With the near unanimous passing of a bill that will explicitly recognize the right to trade stocks using a blockchain, Delaware is making a strong case for it being the blockchain-friendliest state.
The Delaware Senate Bill 69, which won a majority vote in the Senate with 20 to 0 in favor of the bill and 40 to 1 in the House of Representatives in favor of the bill, will be expected to be signed into law by end of July, with an effective date of 1st August. The bill includes a series of amendments to the Delaware General Corporation Law, specifically to Sections 219, 224, and 232, that legally recognize any number of records being stored on networks of electronic databases – e.g., blockchain – for the creation and maintenance of corporate records, including the corporation’s stock ledger.
Once effective, the bill will allow private companies incorporated in Delaware to start issuing and tracking shares of stock on a distributed ledger. As of now, only private-company stocks are within reach of the bill. However, the state of Delaware is still in talks with the Securities and Exchange Commission about also bringing the publicly traded stock to a distributed ledger. Nevertheless, by allowing potential large-scale issuance of stock on blockchain, the bill paves the way for new opportunities and could catalyze violent disruptions of traditional models of finance.
Delaware’s efforts of creating blockchain-based securities did not happen overnight. In 2015, Andrea Tinianow, the state’s director of corporate and international development, learned that New York was cracking down on bitcoin startups. Sensing the opportunity, she wondered, “How can we drive them out of New York and bring them to Delaware?” Thus, the blockchain initiative was born. The program is meant to encourage blockchain businesses by clarifying the existing legal framework and providing regulatory certainty to innovative companies. It was formerly introduced in May of last year when the governor declared that the state was officially moving to make the trade of privately and publicly traded stock possible on a blockchain.
Delaware, in collaboration with the smart-contracts startup Symbiont, is using“smart securities” in an effort to deliver numerous efficiencies on the blockchain. The “smart securities,” which are supposedly impossible to counterfeit or copy, will allow a closed or open group of participants to securely share and distribute ledger statuses instantly. This will increase transparency as the history of all instruments will be viewable in real time and are cryptographically verifiable. Moreover, the technology will effectively cut out intermediaries as a blockchain system will enable verification done by the participants confirming transactions through the peer to peer network. Further, the peer confirmation of trades also means settlement can be almost instantaneous, enabling T+0 settlement times. This type of speed makes shares a far more liquid investment – almost like having cash on hand.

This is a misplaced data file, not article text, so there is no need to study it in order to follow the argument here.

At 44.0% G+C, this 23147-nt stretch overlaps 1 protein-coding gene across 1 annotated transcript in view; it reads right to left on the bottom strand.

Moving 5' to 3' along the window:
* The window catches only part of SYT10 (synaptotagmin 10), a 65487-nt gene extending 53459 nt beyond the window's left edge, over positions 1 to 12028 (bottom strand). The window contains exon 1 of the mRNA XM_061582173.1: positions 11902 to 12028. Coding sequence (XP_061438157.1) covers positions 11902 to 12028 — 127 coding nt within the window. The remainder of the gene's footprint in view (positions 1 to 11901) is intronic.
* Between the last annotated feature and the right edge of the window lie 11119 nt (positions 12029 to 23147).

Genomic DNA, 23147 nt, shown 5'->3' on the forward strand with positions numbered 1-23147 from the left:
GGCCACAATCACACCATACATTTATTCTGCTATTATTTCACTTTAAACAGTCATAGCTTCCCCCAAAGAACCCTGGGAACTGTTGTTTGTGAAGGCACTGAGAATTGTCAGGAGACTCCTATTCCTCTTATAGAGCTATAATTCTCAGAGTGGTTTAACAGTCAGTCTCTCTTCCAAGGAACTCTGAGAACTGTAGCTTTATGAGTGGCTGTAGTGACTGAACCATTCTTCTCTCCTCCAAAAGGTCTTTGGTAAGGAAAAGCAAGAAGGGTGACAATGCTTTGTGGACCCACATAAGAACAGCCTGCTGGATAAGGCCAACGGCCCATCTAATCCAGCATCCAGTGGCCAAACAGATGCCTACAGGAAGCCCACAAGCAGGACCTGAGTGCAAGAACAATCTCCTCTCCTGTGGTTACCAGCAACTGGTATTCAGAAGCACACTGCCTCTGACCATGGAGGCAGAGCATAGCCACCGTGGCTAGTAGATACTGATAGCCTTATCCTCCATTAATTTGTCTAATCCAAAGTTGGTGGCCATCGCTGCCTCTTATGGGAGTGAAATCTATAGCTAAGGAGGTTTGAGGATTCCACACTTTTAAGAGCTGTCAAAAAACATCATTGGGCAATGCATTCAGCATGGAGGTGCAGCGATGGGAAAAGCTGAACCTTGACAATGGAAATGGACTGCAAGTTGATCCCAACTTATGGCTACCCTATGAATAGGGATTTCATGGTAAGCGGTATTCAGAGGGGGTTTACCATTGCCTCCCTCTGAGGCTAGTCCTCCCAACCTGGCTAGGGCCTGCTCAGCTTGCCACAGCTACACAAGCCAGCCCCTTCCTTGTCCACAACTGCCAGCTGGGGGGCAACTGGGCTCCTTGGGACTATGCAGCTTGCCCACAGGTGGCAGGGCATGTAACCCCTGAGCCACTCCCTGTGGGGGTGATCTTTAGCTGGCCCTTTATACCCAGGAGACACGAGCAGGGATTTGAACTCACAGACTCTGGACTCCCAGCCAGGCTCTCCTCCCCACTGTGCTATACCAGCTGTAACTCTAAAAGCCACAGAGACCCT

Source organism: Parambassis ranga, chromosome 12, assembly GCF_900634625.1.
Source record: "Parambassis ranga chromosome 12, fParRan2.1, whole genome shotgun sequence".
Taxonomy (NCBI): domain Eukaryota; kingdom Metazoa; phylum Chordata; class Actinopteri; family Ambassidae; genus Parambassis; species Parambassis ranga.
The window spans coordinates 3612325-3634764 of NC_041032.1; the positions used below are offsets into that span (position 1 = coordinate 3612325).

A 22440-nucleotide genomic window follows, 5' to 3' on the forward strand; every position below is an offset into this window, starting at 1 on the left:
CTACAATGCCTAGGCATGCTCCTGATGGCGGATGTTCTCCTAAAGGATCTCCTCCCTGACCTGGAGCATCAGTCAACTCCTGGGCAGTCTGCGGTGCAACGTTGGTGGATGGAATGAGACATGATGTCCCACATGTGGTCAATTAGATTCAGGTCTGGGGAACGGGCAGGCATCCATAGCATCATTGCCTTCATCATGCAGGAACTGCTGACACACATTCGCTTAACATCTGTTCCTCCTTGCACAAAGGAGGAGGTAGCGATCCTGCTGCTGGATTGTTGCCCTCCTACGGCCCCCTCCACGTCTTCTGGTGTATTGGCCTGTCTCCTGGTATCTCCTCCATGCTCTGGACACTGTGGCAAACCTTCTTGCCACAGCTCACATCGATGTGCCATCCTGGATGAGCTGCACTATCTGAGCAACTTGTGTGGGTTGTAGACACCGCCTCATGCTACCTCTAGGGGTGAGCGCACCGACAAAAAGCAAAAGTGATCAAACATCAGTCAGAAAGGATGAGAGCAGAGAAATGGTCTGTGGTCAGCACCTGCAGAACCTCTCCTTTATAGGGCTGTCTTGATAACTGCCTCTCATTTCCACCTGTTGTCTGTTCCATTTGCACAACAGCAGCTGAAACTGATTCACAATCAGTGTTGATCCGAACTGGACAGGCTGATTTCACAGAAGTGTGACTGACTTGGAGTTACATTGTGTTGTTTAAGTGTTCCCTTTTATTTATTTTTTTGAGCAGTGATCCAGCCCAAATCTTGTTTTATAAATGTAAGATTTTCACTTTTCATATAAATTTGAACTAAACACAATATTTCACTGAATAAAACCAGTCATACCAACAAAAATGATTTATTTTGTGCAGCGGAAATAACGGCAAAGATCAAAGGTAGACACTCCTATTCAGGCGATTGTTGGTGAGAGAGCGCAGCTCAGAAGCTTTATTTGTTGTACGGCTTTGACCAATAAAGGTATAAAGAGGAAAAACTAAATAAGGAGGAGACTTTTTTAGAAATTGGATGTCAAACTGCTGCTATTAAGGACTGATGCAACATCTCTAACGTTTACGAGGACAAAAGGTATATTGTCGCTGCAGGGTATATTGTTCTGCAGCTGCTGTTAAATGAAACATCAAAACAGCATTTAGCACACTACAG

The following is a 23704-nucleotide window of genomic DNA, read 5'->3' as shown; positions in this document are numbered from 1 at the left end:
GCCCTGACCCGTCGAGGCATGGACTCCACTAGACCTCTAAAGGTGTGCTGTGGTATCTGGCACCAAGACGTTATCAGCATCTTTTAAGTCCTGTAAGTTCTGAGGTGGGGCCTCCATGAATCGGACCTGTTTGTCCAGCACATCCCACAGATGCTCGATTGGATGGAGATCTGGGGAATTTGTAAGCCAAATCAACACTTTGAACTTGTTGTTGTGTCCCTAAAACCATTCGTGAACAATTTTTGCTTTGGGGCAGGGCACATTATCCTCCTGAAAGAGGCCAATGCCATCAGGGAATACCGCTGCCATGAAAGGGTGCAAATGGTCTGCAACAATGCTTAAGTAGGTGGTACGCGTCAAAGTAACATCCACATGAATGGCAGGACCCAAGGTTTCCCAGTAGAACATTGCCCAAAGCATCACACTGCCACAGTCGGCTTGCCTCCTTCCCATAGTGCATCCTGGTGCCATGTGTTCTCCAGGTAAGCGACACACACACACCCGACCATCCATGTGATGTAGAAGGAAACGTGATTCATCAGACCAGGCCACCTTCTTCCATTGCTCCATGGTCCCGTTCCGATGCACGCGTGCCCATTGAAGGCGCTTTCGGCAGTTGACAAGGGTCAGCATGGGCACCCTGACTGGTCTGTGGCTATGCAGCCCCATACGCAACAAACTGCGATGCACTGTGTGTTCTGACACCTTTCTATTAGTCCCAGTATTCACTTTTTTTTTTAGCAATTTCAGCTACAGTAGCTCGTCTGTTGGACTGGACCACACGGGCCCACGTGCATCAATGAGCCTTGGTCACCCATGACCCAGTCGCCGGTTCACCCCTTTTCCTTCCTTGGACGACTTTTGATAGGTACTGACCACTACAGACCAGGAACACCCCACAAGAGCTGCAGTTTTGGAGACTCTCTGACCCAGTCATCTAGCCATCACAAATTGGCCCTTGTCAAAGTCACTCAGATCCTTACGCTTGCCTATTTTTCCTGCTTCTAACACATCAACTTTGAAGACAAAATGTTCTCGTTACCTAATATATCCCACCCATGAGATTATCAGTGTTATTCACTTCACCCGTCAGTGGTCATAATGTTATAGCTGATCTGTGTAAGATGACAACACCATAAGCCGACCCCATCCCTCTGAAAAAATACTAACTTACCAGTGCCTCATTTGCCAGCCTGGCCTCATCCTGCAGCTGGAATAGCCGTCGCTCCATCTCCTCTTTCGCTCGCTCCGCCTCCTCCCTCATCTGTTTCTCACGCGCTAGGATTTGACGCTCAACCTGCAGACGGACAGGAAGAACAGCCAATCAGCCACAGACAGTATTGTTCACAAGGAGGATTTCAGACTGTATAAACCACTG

Even though liberalists and technology enthusiasts celebrate the passing of the bill as a major victory, heralding the potential disruption of the US stock exchange, its application is narrow.
The absence of regulatory consensus on blockchain technology makes it clear that the precautionary approach permeating financial regulations still pose a hazardous roadblock for the future of blockchain. Looking abroad at countries like India, where the government is set to regulate cryptocurrency in accordance with this year’s surge in digital payments, or Switzerland, charmingly dubbed “crypto valley” due to its pro-innovation approach to supervision and regulation, only highlights the need to get the government on board. Despite this month’s step embracing emerging technologies in the financial sector, the United States is unlikely to be the winner in the race to blockchain, unless financial regulatory bodies were to adopt a more permissive approach.